In memory of David Gould.
In Richard II, the gardener addresses one of his assistants:
Go, bind thou up yon dangling apricocks,Richard II 3.4.30-40
Which, like unruly children, make their sire
Stoop with oppression of their prodigal weight:
Give some supportance to the bending twigs.
Go thou, and like an executioner,
Cut off the heads of too fast growing sprays,
That look too lofty in our commonwealth:
All must be even in our government.
You thus employ’d, I will go root away
The noisome weeds, which without profit suck
The soil’s fertility from wholesome flowers.
Like a minister or a king, Shakespeare’s gardener commands the work of tending the various garden tasks in terms that a ruler might readily employ. He allocates the necessary tasks, dividing labor amongst his helpers, making certain that they see to the garden’s various needs in the same way that a king or queen might look to the function of their realm. He guides his underlings to support the fruitful, and diminish the height of the overpowering elements, while he himself tends to the nutrient stealing weeds.
Weeds represent negative forces, stealing vitality from the garden and the state. In Hamlet, the titular prince reimagines the entire world as a neglected garden:
How weary, stale, flat, and unprofitableHamlet 1.2.135-7
Seem to me all the uses of this world!
Fie on’t! ah, fie! ‘Tis an unweeded garden
That grows to seed; things rank and gross in nature
Possess it merely.
The image of stifling weeds indicates Denmark’s decay. An unweeded garden disintegrates. Things go to seed, spiral out of control. The rough winds shake the darling buds of May and deafen even falcons.
Similarly, in Richard II, the ‘noisome’ weeds stand in opposition to more ‘wholesome’ flowers–even to the vision of what a garden might be, which, of course, projects many possibilities across the seasons. The gardener himself, with his candid and honest way of speaking, illustrates a kind of marked and measured progression. He is not only the commander of his domain, but also its sage. His orders lead us through a cycle of activities necessary for both the garden and the country: supporting, pruning, and cultivating. His assistants bind up heavily laden boughs, and cut back the sprays which have over extended to the point of imbalance. The gardener himself turns to essential cultivation of the soil–removing malignant and parasitic growth which impedes the nurturing foundation for more desirable plants.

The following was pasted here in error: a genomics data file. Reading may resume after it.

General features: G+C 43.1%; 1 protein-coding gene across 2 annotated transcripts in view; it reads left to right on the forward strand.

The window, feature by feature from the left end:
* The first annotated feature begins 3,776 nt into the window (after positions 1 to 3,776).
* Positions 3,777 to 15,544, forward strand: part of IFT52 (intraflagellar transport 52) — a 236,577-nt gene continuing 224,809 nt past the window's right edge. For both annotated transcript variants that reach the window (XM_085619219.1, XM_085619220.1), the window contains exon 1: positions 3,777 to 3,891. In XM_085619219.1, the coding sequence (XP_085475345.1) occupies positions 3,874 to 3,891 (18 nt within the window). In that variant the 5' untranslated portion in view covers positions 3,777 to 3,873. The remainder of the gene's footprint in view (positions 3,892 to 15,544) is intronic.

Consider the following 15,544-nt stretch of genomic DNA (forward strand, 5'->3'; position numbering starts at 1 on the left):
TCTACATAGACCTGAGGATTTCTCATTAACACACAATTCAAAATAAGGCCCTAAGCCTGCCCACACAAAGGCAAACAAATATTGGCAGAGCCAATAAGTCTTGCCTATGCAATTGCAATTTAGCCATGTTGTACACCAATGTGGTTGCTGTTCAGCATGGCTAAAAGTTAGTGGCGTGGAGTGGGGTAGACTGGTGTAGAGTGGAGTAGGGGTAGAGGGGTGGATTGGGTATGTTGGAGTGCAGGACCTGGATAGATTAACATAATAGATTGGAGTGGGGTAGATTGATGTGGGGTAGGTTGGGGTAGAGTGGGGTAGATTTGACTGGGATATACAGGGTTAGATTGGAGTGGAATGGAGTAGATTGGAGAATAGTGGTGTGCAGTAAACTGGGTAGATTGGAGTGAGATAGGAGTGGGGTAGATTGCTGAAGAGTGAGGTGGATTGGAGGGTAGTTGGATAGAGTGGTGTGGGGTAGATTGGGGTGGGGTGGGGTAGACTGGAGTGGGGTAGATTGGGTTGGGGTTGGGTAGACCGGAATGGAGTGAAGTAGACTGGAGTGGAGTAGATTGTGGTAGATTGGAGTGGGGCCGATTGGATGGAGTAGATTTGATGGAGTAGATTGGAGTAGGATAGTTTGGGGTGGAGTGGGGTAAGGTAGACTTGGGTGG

Shakespeare’s gardeners, like all those who work with the soil, embody wisdom. Yet Hamlet‘s gravedigger looks backwards at remembrance, personifying the grimly wise humour of finality, while the gardener in Richard II describes an arc of tending and nurturance. One character crafts the soil into sepulchre, the other into cradle. The gardener’s specific care and attention fosters blossoming and fructifying, in the same way that a good king or queen’s methods promote the healthiest characteristics in a state or nation.
Under the right ruler, a garden or a nation may bear delicious fruit.
Or it may literally or figuratively bloom in indescribably beautiful ways. In early spring, rains bring forth the first blossoms.
While trees still look stark and bleak, the ground erupts with early harbingers of warmer weather.
Later, towards high summer, many spectacular but slower blossoms truly come into their own.
The gardener, who looks after his or her corner of the earth, not only sees and knows all of this, but also shapes it in wondrous ways, having seen it all, year after year.
In Richard II, the gardener and his men become increasingly specific with their parallels about King Richard’s downfall:
Why should we in the compass of a pale
Keep law and form and due proportion,
Showing, as in a model, our firm estate,
When our sea-walled garden, the whole land,
Is full of weeds, her fairest flowers choked up,
Her fruit-trees all upturned, her hedges ruin’d,
Her knots disorder’d and her wholesome herbs
Swarming with caterpillars?
Hold thy peace:
He that hath suffer’d this disorder’d spring
Hath now himself met with the fall of leaf:
The weeds which his broad-spreading leaves did shelter,
That seem’d in eating him to hold him up,
Are pluck’d up root and all by Bolingbroke–
I mean the Earl of Wiltshire, Bushy, Green.
What, are they dead?
They are; and BolingbrokeRichard II 3.4.41-68